Mayor’s team will go to Vancouver to research legal opiate injection sites

No city in the United States has allowed this kind of facility. In Denver, the Harm Reduction Action Center on Colfax Avenue hopes to be among the first.

Used needle disposal inside the Harm Reduction Action Center, Aug. 30, 2017. (Kevin J. Beaty/Denverite)

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Used needle disposal inside the Harm Reduction Action Center, Aug. 30, 2017. (Kevin J. Beaty/Denverite) harm reduction action center; needles; opioid; drugs; denver; denverite; colorado; kevinjbeaty; north capitol hill; health; needle exchange;
A used-needle disposal box inside the Harm Reduction Action Center, Aug. 30, 2017. (Kevin J. Beaty/Denverite)

Mayor Michael Hancock’s administration will send a delegation to Vancouver in January, where they will learn about organizations that aim to provide a safe place for the use of injected drugs.

The trip shows growing interest in the concept of supervised injection sites, which are part of the philosophy of “harm reduction.” By providing clean needles and supervision, they may reduce the spread of diseases and stop overdose deaths.

“We acknowledge that Denver, like most other cities, have a growing opioid issue and we’re committed to doing all we can to help combat that problem,” wrote mayoral spokeswoman Jenna Espinoza in an email to Denverite.

“Denver has not yet taken a position on (the legalization of these facilities) but are studying its implications now.”

No city in the United States has allowed this kind of facility.

In Denver, the Harm Reduction Action Center on Colfax Avenue hopes to be among the first.

“It’s very counterintuitive but once you explain it to people, it makes sense,” said Lisa Raville, executive director of the nonprofit, in an earlier interview with Erica. “This is the time we have to try. If it just saves one life, it’s worth it.”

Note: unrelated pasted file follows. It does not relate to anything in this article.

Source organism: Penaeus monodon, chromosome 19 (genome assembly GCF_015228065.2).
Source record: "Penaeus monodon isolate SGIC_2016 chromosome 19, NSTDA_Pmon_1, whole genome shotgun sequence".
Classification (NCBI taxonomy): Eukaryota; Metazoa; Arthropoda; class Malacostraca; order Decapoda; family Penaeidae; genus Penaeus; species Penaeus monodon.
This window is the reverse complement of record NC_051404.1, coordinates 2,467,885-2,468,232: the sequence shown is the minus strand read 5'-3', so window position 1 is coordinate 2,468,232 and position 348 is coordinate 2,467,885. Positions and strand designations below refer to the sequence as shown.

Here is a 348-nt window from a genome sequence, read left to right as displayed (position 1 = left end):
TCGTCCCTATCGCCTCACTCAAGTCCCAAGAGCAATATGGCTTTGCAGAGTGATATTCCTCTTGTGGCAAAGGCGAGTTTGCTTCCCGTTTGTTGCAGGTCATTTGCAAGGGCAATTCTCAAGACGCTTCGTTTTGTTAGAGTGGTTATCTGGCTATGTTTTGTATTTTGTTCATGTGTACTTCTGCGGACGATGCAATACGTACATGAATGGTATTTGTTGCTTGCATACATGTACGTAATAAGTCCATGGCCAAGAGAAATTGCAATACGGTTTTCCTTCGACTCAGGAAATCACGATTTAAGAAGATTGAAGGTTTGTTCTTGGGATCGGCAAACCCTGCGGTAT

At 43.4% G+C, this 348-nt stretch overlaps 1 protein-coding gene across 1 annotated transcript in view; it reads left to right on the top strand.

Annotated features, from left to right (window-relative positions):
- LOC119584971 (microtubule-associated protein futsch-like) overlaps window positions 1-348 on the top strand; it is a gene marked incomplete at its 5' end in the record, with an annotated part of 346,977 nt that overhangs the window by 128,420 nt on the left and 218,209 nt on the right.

Opening a supervised site would require the approval of both the Colorado legislature and the Denver City Council, according to supporters. The sites also remain illegal under federal law, although it’s possible that the feds could look the other way, as they do with legal marijuana.

Council President Albus Brooks was among the first local leaders to express interest, leading an earlier trip to Vancouver to research the idea. He said he was motivated in part by the fact that he “got hooked on opioids,” as he recovered from cancer surgery last year, he said.

The delegation on the trip will include Bob McDonald, the executive director of the Denver Department of Public Health and Environment. It’s unclear what their research will entail; the itinerary hasn’t yet been finalized, according to Hancock’s office. Brooks may also join the trip.

The city dedicated more than $1 million for support services for opioid users in its current budget, Espinoza noted.

Correction: This article originally said that Hancock himself was going to Vancouver. His administration has not said he is going.

Go read our deeper dive:

How Denver supervised injection sites could help addicts live to fight another day

 

Andrew Kenney

Author: Andrew Kenney

Andrew Kenney writes about public spaces, Denver phenomena and whatever else. He previously worked for six years as a reporter at The News & Observer in Raleigh, N.C. His most prized possession is his collection of bizarre voicemail. Leave him one at 303-502-2803, or email akenney@denverite.com.